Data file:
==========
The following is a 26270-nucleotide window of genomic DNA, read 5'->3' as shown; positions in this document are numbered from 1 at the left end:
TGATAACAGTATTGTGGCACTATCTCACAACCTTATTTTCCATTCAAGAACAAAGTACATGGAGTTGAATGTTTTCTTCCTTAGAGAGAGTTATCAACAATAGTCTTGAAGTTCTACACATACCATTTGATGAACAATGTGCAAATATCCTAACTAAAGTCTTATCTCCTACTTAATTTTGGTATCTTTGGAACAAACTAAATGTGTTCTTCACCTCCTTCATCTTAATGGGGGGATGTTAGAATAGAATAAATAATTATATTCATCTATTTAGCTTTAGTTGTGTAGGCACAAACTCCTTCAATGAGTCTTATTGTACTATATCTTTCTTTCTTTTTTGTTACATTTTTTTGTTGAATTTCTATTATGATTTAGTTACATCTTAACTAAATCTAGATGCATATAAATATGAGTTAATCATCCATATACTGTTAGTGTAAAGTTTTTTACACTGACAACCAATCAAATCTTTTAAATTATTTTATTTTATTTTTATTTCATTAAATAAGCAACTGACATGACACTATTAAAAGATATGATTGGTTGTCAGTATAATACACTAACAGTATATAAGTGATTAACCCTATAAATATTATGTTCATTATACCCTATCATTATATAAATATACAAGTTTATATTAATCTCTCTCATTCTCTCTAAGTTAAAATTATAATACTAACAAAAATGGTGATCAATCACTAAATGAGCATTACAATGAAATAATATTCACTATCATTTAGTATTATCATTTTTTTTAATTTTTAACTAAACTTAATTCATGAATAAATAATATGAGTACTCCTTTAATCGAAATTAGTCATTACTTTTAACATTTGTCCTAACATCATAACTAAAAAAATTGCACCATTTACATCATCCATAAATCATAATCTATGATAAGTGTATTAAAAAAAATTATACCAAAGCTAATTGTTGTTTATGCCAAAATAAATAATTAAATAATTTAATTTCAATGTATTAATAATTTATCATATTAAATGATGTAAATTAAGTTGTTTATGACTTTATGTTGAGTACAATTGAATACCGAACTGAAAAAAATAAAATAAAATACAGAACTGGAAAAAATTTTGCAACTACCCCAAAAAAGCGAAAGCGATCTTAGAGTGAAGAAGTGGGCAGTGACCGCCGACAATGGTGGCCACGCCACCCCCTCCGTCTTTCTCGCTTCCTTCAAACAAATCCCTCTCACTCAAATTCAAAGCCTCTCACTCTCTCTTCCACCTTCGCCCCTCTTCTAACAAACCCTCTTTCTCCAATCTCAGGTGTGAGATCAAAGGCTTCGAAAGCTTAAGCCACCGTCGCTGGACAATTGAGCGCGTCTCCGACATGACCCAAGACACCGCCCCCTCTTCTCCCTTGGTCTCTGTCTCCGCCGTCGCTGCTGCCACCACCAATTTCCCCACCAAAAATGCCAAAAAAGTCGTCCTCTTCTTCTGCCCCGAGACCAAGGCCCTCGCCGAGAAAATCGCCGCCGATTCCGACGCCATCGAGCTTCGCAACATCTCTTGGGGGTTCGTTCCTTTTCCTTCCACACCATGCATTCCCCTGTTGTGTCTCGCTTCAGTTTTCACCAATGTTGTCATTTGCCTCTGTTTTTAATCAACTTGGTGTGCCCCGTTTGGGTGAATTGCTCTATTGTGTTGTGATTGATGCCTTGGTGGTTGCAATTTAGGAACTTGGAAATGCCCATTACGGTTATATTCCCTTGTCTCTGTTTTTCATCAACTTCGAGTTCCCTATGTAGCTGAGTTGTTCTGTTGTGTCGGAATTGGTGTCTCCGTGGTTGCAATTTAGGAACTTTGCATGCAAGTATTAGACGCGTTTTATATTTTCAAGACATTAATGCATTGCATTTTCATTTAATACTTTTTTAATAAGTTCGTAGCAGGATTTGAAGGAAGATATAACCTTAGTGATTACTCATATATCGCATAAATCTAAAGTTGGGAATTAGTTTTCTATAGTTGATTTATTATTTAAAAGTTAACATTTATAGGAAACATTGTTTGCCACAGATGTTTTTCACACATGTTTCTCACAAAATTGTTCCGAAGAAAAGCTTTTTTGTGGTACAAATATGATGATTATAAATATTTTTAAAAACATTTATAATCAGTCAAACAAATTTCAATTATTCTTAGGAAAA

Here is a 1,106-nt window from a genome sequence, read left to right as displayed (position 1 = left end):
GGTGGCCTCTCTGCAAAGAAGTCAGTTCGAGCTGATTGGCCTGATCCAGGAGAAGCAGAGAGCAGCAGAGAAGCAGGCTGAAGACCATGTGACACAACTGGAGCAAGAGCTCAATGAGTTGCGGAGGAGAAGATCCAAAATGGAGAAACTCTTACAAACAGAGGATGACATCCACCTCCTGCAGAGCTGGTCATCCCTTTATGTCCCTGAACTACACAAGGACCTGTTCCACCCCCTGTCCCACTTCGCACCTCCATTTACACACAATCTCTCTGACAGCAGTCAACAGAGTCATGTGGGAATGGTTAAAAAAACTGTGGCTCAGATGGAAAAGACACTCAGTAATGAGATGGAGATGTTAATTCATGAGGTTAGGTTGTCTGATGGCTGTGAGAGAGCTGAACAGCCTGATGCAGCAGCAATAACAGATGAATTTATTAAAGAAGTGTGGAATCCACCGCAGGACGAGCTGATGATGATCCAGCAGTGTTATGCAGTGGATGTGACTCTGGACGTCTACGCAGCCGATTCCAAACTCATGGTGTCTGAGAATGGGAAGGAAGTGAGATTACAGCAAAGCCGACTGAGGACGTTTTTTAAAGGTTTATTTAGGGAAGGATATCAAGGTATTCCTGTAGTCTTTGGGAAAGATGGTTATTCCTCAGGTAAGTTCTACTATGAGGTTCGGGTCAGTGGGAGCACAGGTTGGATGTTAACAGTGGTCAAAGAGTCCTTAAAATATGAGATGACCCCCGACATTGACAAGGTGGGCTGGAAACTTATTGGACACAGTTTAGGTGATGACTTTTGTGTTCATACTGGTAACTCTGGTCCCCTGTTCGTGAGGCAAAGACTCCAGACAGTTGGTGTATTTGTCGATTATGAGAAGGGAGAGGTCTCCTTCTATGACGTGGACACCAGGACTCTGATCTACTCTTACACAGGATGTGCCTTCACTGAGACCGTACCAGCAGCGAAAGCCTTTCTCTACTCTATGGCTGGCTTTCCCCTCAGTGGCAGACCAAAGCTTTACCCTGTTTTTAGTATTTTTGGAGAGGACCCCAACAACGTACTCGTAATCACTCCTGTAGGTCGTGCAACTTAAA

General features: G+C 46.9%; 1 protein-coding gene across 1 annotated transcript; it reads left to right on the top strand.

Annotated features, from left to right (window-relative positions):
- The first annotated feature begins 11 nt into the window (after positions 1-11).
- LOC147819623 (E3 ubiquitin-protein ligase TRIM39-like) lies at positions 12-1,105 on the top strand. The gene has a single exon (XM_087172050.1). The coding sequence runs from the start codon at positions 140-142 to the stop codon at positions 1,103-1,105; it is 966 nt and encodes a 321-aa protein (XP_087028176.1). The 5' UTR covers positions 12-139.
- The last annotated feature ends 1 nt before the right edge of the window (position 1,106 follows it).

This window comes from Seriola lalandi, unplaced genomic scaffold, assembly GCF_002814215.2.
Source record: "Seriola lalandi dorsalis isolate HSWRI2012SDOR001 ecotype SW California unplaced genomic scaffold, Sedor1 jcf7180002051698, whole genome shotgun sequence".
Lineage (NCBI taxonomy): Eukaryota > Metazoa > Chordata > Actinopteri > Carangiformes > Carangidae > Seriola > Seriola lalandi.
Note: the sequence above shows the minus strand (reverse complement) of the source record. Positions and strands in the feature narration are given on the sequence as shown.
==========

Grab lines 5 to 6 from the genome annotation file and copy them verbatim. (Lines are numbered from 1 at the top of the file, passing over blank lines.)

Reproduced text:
General features: G+C 46.9%; 1 protein-coding gene across 1 annotated transcript; it reads left to right on the top strand.

Annotated features, from left to right (window-relative positions):